Staff Picks

A Wounded Deer Leaps Highest

Liam Dooley

April 25, 2024


Charlie J. Stephens' new book explores the inner life of a child finding escape from the harsh realities of life in a small Oregon town in the natural world around them.

WoundedDeerLeapsHighest.jpgA Wounded Deer Leaps Highest by Charlie J. Stephens, Torrey House Press

Almost everyone can recall an experience they’ve had as a child where they’ve been ignored, dismissed, talked down to, or treated unfairly just because they were a child. Adults chastise children and tell them, “Just wait ‘till you get to real life,” implying that the life they’re living isn’t real. It’s easy to forget what it was like to be a child, when you’re constantly growing and everything seems important and new. Children have unique perspectives that we should be paying more attention to, especially in terms of morality—children often have a strong sense of justice, and with their new understanding of right and wrong, they can point out and question the unfair things that have been accepted in the adult world.  

In A Wounded Deer Leaps Highest by Charlie J. Stephens, we get to see life from the eyes of Smokey, an eight-year-old child. The story unfolds in 1980s Moss River, Oregon, as Smokey’s mother continually struggles to find a decent man. Her various boyfriends range from harmless to seriously threatening, leaving Smokey (and the reader) constantly on edge. At the same time, Smokey is faced with the violence and abuse surrounding them in their neighbor’s houses, all while dealing with their own budding understanding of their gender and sexuality. They find peace in the woods near their house, paying attention to all the living things around them and befriending every creature they can, from rabbits to dogs to deer. When their mother brings home a man from a nearby prison, things really start to get bad, and Smokey desperately seeks out escape wherever they can find it. 

What I loved most about this novel was the care Smokey was written with, stemming in part from their relationship with their mother. Though she isn’t perfect, struggling to make ends meet and getting wrapped up in the lives of dangerous men, she raises Smokey the best way she can. She sees Smokey as an equal and their problems as legitimate. She makes an effort to explain the world to them, to be open and honest—an intentional reversal of the way she was raised in the ‘60s. The novel took on a beautiful, quiet tone, following Smokey and learning about their world through their eyes. Every scene that took place in the woods of Moss River was vivid and beautiful, even when the situations at hand were dire.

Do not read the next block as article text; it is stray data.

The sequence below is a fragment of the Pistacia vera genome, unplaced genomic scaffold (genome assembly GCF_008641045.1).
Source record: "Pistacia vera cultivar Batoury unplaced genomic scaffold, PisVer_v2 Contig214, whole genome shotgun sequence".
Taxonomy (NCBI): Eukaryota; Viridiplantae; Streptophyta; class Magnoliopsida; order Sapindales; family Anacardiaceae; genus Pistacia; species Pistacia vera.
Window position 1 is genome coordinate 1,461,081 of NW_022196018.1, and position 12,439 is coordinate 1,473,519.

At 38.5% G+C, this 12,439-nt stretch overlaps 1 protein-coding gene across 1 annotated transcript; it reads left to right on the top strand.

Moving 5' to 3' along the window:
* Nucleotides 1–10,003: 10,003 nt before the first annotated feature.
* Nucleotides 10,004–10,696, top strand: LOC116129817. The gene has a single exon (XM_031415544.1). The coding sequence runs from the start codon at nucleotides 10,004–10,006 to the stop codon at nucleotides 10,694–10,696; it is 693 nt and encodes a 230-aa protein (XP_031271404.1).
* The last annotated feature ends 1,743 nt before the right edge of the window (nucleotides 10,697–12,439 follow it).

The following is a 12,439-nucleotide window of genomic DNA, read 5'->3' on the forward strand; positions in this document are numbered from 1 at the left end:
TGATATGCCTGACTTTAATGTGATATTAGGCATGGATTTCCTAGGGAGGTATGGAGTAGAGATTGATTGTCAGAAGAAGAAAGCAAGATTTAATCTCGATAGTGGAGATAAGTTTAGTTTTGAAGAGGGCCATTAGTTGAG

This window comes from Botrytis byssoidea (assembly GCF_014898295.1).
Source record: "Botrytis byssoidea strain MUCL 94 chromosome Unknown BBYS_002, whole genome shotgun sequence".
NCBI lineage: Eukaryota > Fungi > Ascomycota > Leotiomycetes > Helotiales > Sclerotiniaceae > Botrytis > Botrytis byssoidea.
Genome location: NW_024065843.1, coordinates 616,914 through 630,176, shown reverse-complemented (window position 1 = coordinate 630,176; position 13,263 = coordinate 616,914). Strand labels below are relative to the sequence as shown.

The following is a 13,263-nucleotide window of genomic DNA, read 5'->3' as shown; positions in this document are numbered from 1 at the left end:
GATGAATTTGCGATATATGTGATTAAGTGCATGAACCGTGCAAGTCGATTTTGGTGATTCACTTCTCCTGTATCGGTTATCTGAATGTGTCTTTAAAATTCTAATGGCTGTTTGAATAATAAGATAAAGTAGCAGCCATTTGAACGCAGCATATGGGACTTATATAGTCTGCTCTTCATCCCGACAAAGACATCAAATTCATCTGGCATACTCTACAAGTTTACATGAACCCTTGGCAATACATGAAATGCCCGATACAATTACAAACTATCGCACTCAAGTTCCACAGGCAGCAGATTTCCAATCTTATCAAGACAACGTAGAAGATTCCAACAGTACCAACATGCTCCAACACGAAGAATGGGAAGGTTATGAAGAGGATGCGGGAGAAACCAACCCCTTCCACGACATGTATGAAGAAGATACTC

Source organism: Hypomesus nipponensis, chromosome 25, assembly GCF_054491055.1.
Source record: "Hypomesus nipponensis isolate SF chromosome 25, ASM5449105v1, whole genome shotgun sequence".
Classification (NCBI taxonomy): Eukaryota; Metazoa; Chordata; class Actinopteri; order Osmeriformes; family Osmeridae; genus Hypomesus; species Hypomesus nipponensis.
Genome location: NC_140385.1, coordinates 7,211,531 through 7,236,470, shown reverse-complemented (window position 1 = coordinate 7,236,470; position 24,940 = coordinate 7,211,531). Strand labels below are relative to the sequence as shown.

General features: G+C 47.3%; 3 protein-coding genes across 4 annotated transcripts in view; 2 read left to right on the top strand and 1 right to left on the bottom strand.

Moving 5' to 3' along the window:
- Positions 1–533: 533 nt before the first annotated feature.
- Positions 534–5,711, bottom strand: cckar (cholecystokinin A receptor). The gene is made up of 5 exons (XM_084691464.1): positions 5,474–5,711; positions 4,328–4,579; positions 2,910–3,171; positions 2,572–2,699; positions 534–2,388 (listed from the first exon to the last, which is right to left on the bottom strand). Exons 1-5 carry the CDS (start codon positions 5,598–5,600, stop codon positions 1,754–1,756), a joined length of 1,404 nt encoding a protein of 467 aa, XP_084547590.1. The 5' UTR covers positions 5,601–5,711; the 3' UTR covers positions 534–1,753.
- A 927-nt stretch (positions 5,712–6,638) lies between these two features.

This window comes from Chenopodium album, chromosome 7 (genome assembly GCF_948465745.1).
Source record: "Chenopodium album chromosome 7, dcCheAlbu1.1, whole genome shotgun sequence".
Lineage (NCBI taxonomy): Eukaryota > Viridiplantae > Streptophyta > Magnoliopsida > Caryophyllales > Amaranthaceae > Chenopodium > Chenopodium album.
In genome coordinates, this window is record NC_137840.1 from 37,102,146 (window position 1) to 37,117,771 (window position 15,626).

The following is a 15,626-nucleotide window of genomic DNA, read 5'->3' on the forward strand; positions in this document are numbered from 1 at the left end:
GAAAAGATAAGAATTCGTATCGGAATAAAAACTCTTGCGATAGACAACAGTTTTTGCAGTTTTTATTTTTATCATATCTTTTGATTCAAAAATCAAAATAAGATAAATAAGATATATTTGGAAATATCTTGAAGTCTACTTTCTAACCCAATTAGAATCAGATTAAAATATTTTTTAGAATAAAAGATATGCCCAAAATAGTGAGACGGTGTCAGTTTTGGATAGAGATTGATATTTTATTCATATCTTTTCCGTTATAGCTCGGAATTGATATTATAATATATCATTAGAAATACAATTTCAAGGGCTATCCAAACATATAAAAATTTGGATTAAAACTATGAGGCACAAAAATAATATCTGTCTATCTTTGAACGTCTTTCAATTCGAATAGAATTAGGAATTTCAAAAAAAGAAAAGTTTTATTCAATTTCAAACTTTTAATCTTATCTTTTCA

Interestingly, Smokey’s narrative voice is much more eloquent than one would expect from a child this young. When their mother gifts them a diary, for example, their writing style shows an incredible understanding of both language and the world that most eight-year-olds would not have. Their thought processes are similarly advanced. But at the same time, they experience things they don’t have the words to describe just yet; throughout the novel, Smokey notes the “teeth” in their stomach, coming out in uncomfortable and dangerous situations. Additionally, they fumble a bit as they grow to understand their body and their gender, lacking the vocabulary and education to accurately describe the way they feel. The mixture of elevated inner monologue and realistic, childish understanding created a complex and intriguing narrative voice. 

A Wounded Deer Leaps Highest is a gorgeous, captivating read; though brief, it contains incredible depth, stunning prose, and a valuable perspective. Smokey’s sensitivity and earnestness make it impossible not to care for them and the story that unfolds around them. It’s a story I can’t stop thinking about, and I expect it’ll be on my mind for a long time.


About the Author

Liam Dooley is a former intern at Porchlight Book Company and an alum of the University of Wisconsin-Milwaukee. With knowledge of creative writing craft and style, he’s eager to see the lifecycle of books once they’re actually written. He can be found in DIY concert spaces, trying to make sure his earplugs don’t fall out. In his spare time, he delights in taking up various hobbies with no regard for his lack of experience.

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